BECA-member Antoni Comín I Oliveres emphasizes the weight of the latest report:
The Commission will not be able to ignore this report.”Antoni COMÍN I OLIVERES, Member of the European Parliament, Spain
Exposing Big Alcohol Interference in public health policy
Big Alcohol has long been an obstacle to the implementation of evidence-based alcohol policy solutions in the European Parliament. Some member states, especially wine-producing countries, often put Big Alcohol’s profits over public health and welfare. That conflict of interest has often derailed evidence-based policy-making.
The alcohol industry lobby has also interfered in the development of the new BECA-report.
During the policy negotiations Big Alcohol and their lobbyists in the parliament have managed to water down alcohol policy measures in a way that undermines data and science. Moreover, Big Alcohol has tried to minimize
the link between alcohol and cancer. s
The products and practices of Big Alcohol are a great public health concern.
- In Europe, breast cancer is the most frequent diagnosed type of cancer and alcohol is one of the biggest risk factors behind it.
Increased alcohol consumption leads to increased negative health impacts, but also to increased sales for the alcohol industry, placing public health interests in an inherent and direct conflict with corporate interests.
As soon as Europe’s Beating Cancer Plan was announced, the alcohol industry began to lobby against its alcohol policy provisions. For example, the alcohol lobby mobilized immediately against the recommendation to implement cancer warning labeling on alcohol products in the EU.
Therefore, the World Health Organization and its Global Alcohol Strategy recommend that the alcohol industry is not involved in public health policy making, such as the BECA-negotiations.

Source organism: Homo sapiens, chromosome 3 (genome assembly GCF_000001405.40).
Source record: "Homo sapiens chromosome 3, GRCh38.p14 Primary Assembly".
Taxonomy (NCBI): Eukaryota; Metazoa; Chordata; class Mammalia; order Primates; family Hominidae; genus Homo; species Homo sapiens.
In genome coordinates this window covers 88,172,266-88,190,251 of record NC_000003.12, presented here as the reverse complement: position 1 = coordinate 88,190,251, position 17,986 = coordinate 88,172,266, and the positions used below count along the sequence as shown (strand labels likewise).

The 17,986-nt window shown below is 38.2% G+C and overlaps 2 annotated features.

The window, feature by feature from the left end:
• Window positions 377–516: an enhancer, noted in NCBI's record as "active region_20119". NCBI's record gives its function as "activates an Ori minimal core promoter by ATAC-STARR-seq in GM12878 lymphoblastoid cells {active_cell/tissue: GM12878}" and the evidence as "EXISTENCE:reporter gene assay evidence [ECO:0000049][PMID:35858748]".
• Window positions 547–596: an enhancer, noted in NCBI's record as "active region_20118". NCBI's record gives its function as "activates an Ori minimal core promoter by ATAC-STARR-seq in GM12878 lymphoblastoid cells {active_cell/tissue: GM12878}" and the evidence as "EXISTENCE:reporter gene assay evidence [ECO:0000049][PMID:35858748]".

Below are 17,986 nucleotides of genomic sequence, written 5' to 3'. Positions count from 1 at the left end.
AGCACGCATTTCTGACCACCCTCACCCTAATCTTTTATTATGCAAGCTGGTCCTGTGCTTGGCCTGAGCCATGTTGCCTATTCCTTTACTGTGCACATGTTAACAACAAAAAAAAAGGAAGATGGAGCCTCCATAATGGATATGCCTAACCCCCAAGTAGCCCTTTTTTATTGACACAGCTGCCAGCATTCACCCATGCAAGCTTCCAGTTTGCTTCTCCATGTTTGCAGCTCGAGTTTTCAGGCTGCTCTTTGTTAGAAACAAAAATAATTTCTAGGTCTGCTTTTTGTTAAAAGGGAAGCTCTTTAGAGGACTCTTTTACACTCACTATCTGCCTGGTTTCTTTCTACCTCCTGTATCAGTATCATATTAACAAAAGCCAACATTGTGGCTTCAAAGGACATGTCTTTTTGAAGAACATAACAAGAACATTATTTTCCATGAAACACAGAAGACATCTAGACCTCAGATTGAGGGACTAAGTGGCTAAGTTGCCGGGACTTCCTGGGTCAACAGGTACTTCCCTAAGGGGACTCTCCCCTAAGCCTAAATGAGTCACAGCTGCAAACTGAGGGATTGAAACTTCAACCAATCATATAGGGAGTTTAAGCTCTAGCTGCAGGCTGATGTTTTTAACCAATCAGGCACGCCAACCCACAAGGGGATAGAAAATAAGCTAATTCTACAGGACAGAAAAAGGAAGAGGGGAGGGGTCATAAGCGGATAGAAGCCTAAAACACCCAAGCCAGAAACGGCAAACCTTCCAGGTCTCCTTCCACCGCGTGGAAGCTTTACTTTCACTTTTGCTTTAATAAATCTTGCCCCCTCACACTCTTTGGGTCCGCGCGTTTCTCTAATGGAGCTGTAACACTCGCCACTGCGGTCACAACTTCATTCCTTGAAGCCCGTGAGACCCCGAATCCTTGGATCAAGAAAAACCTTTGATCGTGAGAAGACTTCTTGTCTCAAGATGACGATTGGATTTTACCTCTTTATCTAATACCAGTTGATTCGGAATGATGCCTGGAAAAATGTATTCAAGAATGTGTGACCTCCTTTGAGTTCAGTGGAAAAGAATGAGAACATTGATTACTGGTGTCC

But the alcohol industry has already attacked the BECA-report. Especially Big Wine, through their lobby front groups “Wine in Moderation” and “Comité Européen des Entreprises Vins” has lashed out against the report immediately. Big Wine has deployed attacks against the landmark Global Burden of Disease study that established the latest scientific knowledge, showing that any amount of alcohol use increases the cancer risk; and against the concept of “no safe amount of alcohol use”.
Attacking science and sowing doubt about proven scientific findings is a major strategy of the alcohol industry. Shifting the blame for alcohol harm from their products to the consumers is another well-documented strategy.
The “Strengthening Europe in the fight against cancer”-report will now be sent to the plenary of the European Parliament for a final vote in February 2022.
For more information and further reading
What is the Special Committee on Beating Cancer?
In June 2020, the European Parliament established the Special Committee on Beating Cancer (BECA), as part of EU’s larger efforts of strengthening the fight against cancer in Europe.
The committee is made up of 33 members of parliament, under the direction of the Chair Bartosz Arłukowicz (EPP, PL) and Rapporteur Véronique Trillet-Lenoir (Renew Europe, FR).
Through the past year, the committee has investigated actions and policies the EU can support and undertake to beat cancer. In doing so, the committee has organized consultations through public hearings with multiple high-level experts, exchanged views with national parliaments and with international organizations such as the WHO.
The BECA-committee’s mandate will end on December 23, 2021.